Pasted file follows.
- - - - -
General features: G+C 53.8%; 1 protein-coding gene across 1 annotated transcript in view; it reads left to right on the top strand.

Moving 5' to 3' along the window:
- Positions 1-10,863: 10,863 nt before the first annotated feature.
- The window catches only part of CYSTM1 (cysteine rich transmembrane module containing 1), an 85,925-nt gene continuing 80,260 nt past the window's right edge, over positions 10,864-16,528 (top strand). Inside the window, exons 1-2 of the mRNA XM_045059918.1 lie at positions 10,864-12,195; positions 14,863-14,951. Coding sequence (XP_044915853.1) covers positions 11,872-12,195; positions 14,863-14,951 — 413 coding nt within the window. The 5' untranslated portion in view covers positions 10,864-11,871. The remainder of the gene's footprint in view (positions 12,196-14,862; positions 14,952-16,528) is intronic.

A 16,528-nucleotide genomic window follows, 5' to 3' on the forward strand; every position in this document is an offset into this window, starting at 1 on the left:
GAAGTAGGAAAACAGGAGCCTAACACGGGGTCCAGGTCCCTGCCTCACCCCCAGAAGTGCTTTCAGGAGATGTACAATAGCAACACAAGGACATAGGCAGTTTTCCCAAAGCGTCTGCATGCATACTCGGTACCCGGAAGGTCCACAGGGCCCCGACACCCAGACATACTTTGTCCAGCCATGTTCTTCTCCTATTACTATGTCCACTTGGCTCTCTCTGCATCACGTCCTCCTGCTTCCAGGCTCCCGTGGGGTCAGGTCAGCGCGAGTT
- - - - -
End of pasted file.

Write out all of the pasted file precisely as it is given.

General features: G+C 53.8%; 1 protein-coding gene across 1 annotated transcript in view; it reads left to right on the top strand.

Moving 5' to 3' along the window:
- Positions 1-10,863: 10,863 nt before the first annotated feature.
- The window catches only part of CYSTM1 (cysteine rich transmembrane module containing 1), an 85,925-nt gene continuing 80,260 nt past the window's right edge, over positions 10,864-16,528 (top strand). Inside the window, exons 1-2 of the mRNA XM_045059918.1 lie at positions 10,864-12,195; positions 14,863-14,951. Coding sequence (XP_044915853.1) covers positions 11,872-12,195; positions 14,863-14,951 — 413 coding nt within the window. The 5' untranslated portion in view covers positions 10,864-11,871. The remainder of the gene's footprint in view (positions 12,196-14,862; positions 14,952-16,528) is intronic.

A 16,528-nucleotide genomic window follows, 5' to 3' on the forward strand; every position in this document is an offset into this window, starting at 1 on the left:
GAAGTAGGAAAACAGGAGCCTAACACGGGGTCCAGGTCCCTGCCTCACCCCCAGAAGTGCTTTCAGGAGATGTACAATAGCAACACAAGGACATAGGCAGTTTTCCCAAAGCGTCTGCATGCATACTCGGTACCCGGAAGGTCCACAGGGCCCCGACACCCAGACATACTTTGTCCAGCCATGTTCTTCTCCTATTACTATGTCCACTTGGCTCTCTCTGCATCACGTCCTCCTGCTTCCAGGCTCCCGTGGGGTCAGGTCAGCGCGAGTT